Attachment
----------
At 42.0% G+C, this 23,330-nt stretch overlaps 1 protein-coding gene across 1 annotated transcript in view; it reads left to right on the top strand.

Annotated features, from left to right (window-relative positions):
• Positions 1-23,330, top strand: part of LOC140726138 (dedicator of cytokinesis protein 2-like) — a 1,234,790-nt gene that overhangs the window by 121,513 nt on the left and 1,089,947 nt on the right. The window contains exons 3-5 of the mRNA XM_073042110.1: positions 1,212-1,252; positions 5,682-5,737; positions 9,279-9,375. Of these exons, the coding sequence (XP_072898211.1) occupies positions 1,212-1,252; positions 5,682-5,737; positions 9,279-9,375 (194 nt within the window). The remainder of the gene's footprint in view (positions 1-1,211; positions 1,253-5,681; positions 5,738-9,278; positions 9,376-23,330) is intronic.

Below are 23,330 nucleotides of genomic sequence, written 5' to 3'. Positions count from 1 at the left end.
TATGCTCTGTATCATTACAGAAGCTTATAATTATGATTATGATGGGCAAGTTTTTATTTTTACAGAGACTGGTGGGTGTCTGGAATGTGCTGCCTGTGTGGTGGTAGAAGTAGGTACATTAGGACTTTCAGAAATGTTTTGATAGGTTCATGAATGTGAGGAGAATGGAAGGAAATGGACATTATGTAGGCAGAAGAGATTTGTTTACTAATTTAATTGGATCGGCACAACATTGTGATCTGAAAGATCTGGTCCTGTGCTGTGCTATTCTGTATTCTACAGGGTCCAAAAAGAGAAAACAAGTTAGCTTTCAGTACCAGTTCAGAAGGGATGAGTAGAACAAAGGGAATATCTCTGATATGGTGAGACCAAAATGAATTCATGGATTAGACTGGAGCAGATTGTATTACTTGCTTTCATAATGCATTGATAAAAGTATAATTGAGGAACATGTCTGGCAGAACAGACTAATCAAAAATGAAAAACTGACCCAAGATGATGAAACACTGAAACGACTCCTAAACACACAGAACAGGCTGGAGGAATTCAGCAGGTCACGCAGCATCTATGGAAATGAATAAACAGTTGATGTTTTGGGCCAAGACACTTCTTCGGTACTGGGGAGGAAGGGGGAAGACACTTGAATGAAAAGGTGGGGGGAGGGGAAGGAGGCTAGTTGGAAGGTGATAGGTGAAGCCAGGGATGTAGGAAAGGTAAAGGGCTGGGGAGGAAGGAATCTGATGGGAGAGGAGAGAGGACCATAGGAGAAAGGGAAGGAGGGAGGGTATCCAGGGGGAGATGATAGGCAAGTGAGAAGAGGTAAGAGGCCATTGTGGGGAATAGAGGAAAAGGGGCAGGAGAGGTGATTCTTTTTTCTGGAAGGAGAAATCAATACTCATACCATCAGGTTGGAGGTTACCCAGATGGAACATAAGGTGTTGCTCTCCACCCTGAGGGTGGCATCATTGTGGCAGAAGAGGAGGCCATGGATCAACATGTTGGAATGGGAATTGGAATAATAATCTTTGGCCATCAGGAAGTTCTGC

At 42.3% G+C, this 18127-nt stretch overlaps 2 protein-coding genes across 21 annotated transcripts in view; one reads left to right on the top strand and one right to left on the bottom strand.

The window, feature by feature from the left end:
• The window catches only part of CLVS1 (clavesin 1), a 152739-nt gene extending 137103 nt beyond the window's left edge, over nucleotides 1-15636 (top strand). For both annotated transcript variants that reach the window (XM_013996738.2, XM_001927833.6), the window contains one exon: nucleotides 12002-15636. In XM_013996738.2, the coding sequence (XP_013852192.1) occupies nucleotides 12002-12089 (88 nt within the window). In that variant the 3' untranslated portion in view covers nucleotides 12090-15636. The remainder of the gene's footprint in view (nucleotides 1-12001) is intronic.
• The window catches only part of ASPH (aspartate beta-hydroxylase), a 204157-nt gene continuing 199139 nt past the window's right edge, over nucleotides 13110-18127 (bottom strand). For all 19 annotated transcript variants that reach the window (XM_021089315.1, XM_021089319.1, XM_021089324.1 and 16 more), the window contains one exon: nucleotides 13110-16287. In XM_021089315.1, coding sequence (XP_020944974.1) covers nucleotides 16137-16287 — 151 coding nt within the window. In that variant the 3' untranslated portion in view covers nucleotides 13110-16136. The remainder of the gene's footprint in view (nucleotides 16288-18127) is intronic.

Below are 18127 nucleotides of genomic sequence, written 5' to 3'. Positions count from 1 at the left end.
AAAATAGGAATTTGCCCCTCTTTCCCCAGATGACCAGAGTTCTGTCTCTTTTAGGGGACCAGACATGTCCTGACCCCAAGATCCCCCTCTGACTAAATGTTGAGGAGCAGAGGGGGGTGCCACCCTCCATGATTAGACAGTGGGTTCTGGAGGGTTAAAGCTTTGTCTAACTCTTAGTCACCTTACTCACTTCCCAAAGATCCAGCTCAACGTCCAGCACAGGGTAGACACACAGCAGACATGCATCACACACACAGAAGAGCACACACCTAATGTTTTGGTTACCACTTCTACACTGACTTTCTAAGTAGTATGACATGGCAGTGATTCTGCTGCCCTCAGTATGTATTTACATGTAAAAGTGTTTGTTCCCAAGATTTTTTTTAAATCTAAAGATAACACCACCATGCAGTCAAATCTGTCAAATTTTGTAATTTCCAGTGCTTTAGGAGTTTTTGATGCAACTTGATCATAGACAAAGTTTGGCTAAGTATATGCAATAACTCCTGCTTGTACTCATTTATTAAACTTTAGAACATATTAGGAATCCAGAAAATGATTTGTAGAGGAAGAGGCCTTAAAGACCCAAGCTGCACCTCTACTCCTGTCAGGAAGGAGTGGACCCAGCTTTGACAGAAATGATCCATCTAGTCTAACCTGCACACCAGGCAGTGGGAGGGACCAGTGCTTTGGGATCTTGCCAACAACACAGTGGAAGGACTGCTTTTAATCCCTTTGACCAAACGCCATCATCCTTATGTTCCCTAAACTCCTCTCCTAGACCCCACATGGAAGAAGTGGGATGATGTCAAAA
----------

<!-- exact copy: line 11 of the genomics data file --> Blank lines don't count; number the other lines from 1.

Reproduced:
AAAATAGGAATTTGCCCCTCTTTCCCCAGATGACCAGAGTTCTGTCTCTTTTAGGGGACCAGACATGTCCTGACCCCAAGATCCCCCTCTGACTAAATGTTGAGGAGCAGAGGGGGGTGCCACCCTCCATGATTAGACAGTGGGTTCTGGAGGGTTAAAGCTTTGTCTAACTCTTAGTCACCTTACTCACTTCCCAAAGATCCAGCTCAACGTCCAGCACAGGGTAGACACACAGCAGACATGCATCACACACACAGAAGAGCACACACCTAATGTTTTGGTTACCACTTCTACACTGACTTTCTAAGTAGTATGACATGGCAGTGATTCTGCTGCCCTCAGTATGTATTTACATGTAAAAGTGTTTGTTCCCAAGATTTTTTTTAAATCTAAAGATAACACCACCATGCAGTCAAATCTGTCAAATTTTGTAATTTCCAGTGCTTTAGGAGTTTTTGATGCAACTTGATCATAGACAAAGTTTGGCTAAGTATATGCAATAACTCCTGCTTGTACTCATTTATTAAACTTTAGAACATATTAGGAATCCAGAAAATGATTTGTAGAGGAAGAGGCCTTAAAGACCCAAGCTGCACCTCTACTCCTGTCAGGAAGGAGTGGACCCAGCTTTGACAGAAATGATCCATCTAGTCTAACCTGCACACCAGGCAGTGGGAGGGACCAGTGCTTTGGGATCTTGCCAACAACACAGTGGAAGGACTGCTTTTAATCCCTTTGACCAAACGCCATCATCCTTATGTTCCCTAAACTCCTCTCCTAGACCCCACATGGAAGAAGTGGGATGATGTCAAAA